Top Literary FellowshipGAMBIER, Ohio (April 18, 2005) The Richard L. Thomas Chair in Creative Writing at Kenyon brings internationally renowned poets and fiction writers to Kenyon. This year is no exception. Fanny Howe, who is teaching workshops and literature courses at the College this spring, has been named a 2005 Guggenheim Fellow in the creative arts. An acclaimed poet who has also written novels, stories, fiction for young adults, and literary essays, Howe has won support in the category of general nonfiction.
"The Guggenheim is the most prestigious fellowship in American literature," says Sergei Lobanov-Rostovsky, associate professor of English and chair of the English department. "This award recognizes Fanny Howe's importance as a major voice in American poetry, and we feel very fortunate to have her at Kenyon this year."
The 2005 Guggenheim winners include 186 artists, scholars, and scientists selected from a field of more than 3,000 applicants for awards totaling $7,112,000. Guggenheim Fellows are appointed on the basis of distinguished achievement in the past and exceptional promise for future accomplishment. Awards are based on recommendations from hundreds of expert advisors and approved by the foundation's board of trustees. Past winners include such major writers as Saul Bellow, Langston Hughes, Czeslaw Milosz, and Octavio Paz.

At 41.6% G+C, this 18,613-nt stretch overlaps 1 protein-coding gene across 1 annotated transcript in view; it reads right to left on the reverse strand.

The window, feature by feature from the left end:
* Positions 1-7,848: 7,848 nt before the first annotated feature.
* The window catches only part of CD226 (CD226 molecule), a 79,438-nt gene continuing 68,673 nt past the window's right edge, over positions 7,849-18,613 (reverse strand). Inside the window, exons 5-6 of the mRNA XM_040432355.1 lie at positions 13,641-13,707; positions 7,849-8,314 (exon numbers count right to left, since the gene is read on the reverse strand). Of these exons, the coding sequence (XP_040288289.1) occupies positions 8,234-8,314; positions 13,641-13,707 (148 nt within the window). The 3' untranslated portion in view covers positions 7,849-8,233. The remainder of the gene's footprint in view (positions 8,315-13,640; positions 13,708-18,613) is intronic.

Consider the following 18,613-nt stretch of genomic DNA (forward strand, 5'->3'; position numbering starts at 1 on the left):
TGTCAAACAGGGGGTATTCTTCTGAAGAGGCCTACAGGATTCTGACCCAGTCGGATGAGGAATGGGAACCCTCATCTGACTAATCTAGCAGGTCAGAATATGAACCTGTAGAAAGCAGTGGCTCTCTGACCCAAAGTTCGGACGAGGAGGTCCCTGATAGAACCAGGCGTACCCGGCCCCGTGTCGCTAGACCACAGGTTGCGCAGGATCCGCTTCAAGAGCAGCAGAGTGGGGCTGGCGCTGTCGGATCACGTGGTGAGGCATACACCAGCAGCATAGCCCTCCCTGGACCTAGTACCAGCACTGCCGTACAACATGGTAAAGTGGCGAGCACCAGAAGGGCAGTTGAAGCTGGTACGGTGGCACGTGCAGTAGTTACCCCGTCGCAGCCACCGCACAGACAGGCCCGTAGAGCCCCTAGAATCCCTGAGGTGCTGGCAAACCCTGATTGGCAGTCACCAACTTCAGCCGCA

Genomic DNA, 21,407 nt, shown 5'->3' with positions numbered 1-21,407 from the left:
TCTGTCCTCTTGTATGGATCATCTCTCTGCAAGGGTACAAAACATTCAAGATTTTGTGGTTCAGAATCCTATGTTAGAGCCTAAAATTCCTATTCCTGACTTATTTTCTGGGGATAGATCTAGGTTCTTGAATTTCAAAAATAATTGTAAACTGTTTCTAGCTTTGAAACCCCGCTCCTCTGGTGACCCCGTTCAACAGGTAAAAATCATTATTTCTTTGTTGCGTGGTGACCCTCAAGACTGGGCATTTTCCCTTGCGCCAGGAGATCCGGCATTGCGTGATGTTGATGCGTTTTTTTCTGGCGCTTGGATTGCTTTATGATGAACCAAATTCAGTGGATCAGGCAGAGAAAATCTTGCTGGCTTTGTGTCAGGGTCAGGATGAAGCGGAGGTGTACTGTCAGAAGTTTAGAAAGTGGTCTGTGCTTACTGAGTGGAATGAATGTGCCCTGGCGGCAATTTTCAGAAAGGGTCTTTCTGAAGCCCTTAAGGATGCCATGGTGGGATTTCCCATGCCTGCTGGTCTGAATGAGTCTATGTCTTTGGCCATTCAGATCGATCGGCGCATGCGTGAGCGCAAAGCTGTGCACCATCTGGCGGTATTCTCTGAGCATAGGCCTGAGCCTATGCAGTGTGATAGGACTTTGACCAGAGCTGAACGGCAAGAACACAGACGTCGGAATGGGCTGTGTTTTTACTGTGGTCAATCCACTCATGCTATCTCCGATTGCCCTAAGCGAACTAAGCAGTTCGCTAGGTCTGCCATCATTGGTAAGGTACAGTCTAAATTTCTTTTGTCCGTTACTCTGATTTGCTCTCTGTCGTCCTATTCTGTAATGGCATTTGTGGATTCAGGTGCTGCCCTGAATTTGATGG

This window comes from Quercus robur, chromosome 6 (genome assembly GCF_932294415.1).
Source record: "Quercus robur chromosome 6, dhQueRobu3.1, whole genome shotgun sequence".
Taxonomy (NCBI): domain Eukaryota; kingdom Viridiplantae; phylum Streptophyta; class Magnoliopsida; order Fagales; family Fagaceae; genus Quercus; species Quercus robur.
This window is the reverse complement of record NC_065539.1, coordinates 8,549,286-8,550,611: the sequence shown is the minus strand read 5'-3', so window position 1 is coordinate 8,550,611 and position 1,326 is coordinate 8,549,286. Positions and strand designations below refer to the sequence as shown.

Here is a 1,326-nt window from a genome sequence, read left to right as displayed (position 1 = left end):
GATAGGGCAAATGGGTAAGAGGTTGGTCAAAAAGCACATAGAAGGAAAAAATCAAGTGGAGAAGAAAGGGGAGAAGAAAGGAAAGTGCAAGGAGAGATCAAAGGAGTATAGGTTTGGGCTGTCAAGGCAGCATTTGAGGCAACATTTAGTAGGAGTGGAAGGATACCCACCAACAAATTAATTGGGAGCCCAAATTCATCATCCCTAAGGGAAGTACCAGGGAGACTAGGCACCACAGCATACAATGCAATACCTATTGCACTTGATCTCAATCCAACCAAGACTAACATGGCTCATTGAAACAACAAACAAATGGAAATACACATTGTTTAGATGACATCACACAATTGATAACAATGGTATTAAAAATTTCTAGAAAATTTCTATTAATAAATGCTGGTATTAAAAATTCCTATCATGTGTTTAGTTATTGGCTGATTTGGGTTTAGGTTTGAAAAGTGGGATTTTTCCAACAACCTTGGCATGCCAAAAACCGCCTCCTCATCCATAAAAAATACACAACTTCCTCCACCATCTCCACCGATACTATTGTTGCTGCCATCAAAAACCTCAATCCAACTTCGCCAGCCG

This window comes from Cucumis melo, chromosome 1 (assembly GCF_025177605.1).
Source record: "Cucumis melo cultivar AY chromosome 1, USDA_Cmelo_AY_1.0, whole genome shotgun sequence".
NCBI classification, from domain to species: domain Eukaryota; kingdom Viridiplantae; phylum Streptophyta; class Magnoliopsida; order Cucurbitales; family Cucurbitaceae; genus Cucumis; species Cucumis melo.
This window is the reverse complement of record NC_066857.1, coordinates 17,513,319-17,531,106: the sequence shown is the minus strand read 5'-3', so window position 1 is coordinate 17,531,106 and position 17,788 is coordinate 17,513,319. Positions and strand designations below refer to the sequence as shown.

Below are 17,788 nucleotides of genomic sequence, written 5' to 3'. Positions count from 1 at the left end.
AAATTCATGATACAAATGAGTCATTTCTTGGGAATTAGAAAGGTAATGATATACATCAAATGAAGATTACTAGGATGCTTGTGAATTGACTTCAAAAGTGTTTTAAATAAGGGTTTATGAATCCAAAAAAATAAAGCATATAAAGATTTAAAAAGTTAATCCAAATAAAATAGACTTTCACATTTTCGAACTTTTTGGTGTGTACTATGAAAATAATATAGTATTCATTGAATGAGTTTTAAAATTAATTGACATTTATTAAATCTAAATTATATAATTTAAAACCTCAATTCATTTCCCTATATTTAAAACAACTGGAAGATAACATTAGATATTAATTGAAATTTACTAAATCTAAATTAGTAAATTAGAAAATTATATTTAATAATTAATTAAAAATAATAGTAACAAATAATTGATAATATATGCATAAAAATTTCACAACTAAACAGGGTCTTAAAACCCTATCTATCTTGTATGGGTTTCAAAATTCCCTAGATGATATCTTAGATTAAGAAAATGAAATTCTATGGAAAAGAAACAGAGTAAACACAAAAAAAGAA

Howe's most recent book, On the Ground, has been short-listed for the 2005 Griffin Poetry Prize, one of Canada's most prestigious literary awards. Howe has also received the 2001 Lenore Marshall Poetry Prize from the Academy of American Poets for her Selected Poems, as well as awards from the National Endowment for the Arts and the National Poetry Foundation.